K-Lite Codec Pack 10 ships with unified installer

Martin Brinkmann
Aug 15, 2013
Music and Video

I cannot really recall the last time I installed a codec pack on one of my PCs. Codec packs add a large number of media codecs, audio and video, to the system so that all programs on the system can use them to play multimedia contents.

This is important for programs that do not come with their own set of binary codecs or lack codecs that you need to play media files. This includes Windows Media Player for example, which cannot play many popular formats out of the box.

Critics of codec packs believe that this is overkill, considering that you may only need a single codec to play all media files that you own, while a codec pack may install dozens of them on your system that you never make use of.

One of the most popular codec packs around is the K-Lite Codec Pack. It is available in various editions, Basic, Standard, Full and Mega that all built up on each other. Up until now, you had to select one of the available editions and whether you needed the 32-bit or 64-bit version. The latter is a thing of the past with today's update to K-Lite Codec Pack 10.0.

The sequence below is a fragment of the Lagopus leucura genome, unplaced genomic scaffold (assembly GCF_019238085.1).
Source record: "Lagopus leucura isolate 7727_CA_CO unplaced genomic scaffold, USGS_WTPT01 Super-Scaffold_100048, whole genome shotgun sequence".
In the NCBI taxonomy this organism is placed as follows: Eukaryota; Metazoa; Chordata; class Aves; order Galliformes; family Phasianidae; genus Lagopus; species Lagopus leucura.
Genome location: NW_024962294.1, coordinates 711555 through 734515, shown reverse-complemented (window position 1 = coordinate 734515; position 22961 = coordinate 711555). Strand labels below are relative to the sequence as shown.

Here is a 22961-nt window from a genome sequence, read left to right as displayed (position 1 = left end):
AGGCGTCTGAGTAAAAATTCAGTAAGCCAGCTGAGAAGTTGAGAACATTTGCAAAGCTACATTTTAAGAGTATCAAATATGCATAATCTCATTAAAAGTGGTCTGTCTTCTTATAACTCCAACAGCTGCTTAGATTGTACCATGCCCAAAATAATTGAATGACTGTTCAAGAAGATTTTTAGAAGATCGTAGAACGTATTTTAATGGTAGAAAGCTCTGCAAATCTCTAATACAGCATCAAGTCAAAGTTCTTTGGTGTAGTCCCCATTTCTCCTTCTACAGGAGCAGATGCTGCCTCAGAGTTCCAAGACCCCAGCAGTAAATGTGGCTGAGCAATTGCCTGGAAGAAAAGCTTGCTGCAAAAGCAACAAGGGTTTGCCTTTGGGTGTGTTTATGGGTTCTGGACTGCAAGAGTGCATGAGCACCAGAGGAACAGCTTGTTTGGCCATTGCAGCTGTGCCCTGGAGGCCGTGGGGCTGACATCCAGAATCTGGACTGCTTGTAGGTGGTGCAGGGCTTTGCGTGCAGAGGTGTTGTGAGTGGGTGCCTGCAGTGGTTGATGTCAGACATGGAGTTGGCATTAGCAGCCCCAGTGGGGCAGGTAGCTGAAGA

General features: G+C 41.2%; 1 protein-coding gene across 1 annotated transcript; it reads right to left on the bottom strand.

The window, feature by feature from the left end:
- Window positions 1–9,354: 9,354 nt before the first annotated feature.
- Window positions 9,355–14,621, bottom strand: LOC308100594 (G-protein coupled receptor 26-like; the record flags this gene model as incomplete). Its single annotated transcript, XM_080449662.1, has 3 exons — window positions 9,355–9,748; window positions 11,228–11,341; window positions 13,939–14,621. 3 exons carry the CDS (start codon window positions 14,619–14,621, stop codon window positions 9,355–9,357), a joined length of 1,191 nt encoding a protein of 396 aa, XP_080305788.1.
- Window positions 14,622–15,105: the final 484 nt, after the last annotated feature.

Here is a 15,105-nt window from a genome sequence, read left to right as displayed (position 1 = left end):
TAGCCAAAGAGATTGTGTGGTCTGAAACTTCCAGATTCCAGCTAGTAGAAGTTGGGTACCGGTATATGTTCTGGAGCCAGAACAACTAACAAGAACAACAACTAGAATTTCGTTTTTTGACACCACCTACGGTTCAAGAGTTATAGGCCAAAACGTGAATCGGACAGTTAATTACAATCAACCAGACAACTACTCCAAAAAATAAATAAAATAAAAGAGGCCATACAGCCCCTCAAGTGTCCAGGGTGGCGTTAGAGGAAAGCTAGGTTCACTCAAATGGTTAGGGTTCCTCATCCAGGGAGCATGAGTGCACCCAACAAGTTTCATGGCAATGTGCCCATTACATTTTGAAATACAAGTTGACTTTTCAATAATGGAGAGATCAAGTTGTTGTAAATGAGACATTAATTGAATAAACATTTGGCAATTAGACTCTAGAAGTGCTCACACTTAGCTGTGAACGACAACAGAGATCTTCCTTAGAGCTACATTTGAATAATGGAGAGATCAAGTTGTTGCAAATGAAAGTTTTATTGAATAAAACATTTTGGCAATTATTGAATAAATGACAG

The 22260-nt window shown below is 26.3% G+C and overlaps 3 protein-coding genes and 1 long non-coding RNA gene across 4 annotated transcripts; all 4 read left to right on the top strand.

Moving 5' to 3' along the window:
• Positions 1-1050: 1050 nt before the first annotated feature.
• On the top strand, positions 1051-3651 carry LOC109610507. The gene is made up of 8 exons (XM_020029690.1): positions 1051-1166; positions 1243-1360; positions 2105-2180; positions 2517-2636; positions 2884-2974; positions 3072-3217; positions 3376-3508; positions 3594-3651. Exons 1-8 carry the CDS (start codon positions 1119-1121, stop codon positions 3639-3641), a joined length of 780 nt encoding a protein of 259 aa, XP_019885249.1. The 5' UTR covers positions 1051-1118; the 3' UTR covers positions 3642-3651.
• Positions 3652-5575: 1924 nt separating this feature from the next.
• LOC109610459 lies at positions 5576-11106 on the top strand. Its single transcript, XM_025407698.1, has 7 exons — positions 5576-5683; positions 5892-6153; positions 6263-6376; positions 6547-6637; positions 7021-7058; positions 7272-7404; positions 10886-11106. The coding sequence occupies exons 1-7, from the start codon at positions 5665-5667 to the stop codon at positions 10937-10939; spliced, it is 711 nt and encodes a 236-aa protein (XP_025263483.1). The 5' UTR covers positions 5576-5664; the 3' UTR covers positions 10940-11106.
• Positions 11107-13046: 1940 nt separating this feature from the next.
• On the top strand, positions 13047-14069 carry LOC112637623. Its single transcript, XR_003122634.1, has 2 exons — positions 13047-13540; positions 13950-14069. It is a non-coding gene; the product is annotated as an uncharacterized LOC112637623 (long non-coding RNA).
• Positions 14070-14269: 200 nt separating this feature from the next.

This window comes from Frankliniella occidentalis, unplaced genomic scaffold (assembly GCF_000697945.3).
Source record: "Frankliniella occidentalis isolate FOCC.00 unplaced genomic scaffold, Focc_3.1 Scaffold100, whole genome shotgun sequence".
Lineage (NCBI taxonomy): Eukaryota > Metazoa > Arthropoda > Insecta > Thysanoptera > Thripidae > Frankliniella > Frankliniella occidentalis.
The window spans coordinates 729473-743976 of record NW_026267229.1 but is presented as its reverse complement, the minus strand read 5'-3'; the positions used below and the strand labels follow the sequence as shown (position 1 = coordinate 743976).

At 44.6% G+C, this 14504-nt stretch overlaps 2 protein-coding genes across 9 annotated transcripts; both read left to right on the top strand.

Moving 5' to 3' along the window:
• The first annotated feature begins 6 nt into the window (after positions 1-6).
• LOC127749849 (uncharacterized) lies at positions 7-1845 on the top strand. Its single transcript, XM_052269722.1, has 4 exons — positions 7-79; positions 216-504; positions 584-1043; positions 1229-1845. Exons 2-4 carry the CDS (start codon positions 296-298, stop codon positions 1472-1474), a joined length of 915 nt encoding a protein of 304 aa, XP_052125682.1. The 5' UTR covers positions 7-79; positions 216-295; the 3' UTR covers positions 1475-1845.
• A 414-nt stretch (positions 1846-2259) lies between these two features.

All editions of the codec pack ship with unified 32-bit and 64-bit installers so that you only need to make up your mind on the edition that you want to install.

K-Lite Codec Pack comparison

Basic ships with support for a variety of media formats including avi, mkv, flv, flac, ogm and more.

Standard includes everything that basic has to offer plus the tools Media Player Classic Home Cinema, MadVR and MediaInfo Lite

Full includes everything that standard offers plus GraphStudioNext and a couple of additional Directshow filters such as ffdshow and Haali Media Splitter.

Mega includes everything that full has to offer plus AC3Filter, several ACM and VFW codes and a few extra tools.


I suggest you select Advanced Mode during installation as it provides you with customization options that the other modes do not provide you with.

k-lite codec pack

install codecs


Alternatives depend primarily on the program you are using or want to use. If you are flexible in regards to that, I would suggest you switch to either VLC Media Player or SMPlayer as they both ship with their own codec sets so that you can play virtually all media formats right out of the box.

If you want to use a program like Windows Media Player, then your best option is to install codecs individually. Use a program like Video Inspector to find out which codecs are missing and install only those on your system.

Closing Words

The new setup should make it easier for users to pick the right version for their operating system.


Tutorials & Tips

Previous Post: «
Next Post: «


  1. Anonymous said on August 1, 2010 at 12:43 pm

    Why not make use of the mplayer.conf?

  2. Mike J said on August 1, 2010 at 2:58 pm

    Huh, I have never even seen this “font cache” pane; videos play at once for me, using VLC & XP SP3.